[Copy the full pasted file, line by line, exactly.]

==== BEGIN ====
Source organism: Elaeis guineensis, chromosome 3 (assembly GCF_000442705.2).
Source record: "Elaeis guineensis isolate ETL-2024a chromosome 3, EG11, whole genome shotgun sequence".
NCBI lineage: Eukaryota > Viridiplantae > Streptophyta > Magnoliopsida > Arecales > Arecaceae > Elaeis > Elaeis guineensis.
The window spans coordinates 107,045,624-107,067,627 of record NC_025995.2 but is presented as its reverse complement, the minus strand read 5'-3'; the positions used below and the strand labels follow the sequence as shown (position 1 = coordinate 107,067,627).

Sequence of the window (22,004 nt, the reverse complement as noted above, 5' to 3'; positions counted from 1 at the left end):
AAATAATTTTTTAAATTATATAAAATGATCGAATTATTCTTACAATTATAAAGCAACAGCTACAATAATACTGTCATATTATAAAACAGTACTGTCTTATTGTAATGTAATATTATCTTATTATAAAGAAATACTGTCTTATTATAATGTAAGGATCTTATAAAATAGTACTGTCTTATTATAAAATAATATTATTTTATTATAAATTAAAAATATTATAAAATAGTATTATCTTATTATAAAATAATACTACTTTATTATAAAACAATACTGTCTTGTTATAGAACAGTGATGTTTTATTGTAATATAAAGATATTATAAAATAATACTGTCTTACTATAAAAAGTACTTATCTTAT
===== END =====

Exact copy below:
Source organism: Elaeis guineensis, chromosome 3 (assembly GCF_000442705.2).
Source record: "Elaeis guineensis isolate ETL-2024a chromosome 3, EG11, whole genome shotgun sequence".
NCBI lineage: Eukaryota > Viridiplantae > Streptophyta > Magnoliopsida > Arecales > Arecaceae > Elaeis > Elaeis guineensis.
The window spans coordinates 107,045,624-107,067,627 of record NC_025995.2 but is presented as its reverse complement, the minus strand read 5'-3'; the positions used below and the strand labels follow the sequence as shown (position 1 = coordinate 107,067,627).

Sequence of the window (22,004 nt, the reverse complement as noted above, 5' to 3'; positions counted from 1 at the left end):
AAATAATTTTTTAAATTATATAAAATGATCGAATTATTCTTACAATTATAAAGCAACAGCTACAATAATACTGTCATATTATAAAACAGTACTGTCTTATTGTAATGTAATATTATCTTATTATAAAGAAATACTGTCTTATTATAATGTAAGGATCTTATAAAATAGTACTGTCTTATTATAAAATAATATTATTTTATTATAAATTAAAAATATTATAAAATAGTATTATCTTATTATAAAATAATACTACTTTATTATAAAACAATACTGTCTTGTTATAGAACAGTGATGTTTTATTGTAATATAAAGATATTATAAAATAATACTGTCTTACTATAAAAAGTACTTATCTTAT